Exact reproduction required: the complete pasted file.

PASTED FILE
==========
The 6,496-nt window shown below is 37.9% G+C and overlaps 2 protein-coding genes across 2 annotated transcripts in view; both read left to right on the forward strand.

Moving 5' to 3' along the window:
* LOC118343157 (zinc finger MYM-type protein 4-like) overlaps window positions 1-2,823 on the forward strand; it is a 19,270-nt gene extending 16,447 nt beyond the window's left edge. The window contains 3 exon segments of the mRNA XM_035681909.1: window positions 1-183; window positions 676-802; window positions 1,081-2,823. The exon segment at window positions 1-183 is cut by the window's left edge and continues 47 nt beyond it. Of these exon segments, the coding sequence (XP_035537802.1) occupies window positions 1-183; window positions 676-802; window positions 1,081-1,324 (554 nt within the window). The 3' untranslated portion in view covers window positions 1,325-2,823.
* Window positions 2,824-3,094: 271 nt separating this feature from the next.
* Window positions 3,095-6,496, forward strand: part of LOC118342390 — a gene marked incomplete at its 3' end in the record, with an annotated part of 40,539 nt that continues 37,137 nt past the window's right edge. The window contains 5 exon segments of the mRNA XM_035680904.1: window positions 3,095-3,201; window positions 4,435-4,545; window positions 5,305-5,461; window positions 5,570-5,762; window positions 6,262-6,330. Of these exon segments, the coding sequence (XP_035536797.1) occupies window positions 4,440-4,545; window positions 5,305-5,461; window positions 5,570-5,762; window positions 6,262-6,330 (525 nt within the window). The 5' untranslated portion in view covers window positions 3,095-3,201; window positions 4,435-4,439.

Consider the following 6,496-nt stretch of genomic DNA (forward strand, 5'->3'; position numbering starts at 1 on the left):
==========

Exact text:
The 6,496-nt window shown below is 37.9% G+C and overlaps 2 protein-coding genes across 2 annotated transcripts in view; both read left to right on the forward strand.

Moving 5' to 3' along the window:
* LOC118343157 (zinc finger MYM-type protein 4-like) overlaps window positions 1-2,823 on the forward strand; it is a 19,270-nt gene extending 16,447 nt beyond the window's left edge. The window contains 3 exon segments of the mRNA XM_035681909.1: window positions 1-183; window positions 676-802; window positions 1,081-2,823. The exon segment at window positions 1-183 is cut by the window's left edge and continues 47 nt beyond it. Of these exon segments, the coding sequence (XP_035537802.1) occupies window positions 1-183; window positions 676-802; window positions 1,081-1,324 (554 nt within the window). The 3' untranslated portion in view covers window positions 1,325-2,823.
* Window positions 2,824-3,094: 271 nt separating this feature from the next.
* Window positions 3,095-6,496, forward strand: part of LOC118342390 — a gene marked incomplete at its 3' end in the record, with an annotated part of 40,539 nt that continues 37,137 nt past the window's right edge. The window contains 5 exon segments of the mRNA XM_035680904.1: window positions 3,095-3,201; window positions 4,435-4,545; window positions 5,305-5,461; window positions 5,570-5,762; window positions 6,262-6,330. Of these exon segments, the coding sequence (XP_035536797.1) occupies window positions 4,440-4,545; window positions 5,305-5,461; window positions 5,570-5,762; window positions 6,262-6,330 (525 nt within the window). The 5' untranslated portion in view covers window positions 3,095-3,201; window positions 4,435-4,439.

Consider the following 6,496-nt stretch of genomic DNA (forward strand, 5'->3'; position numbering starts at 1 on the left):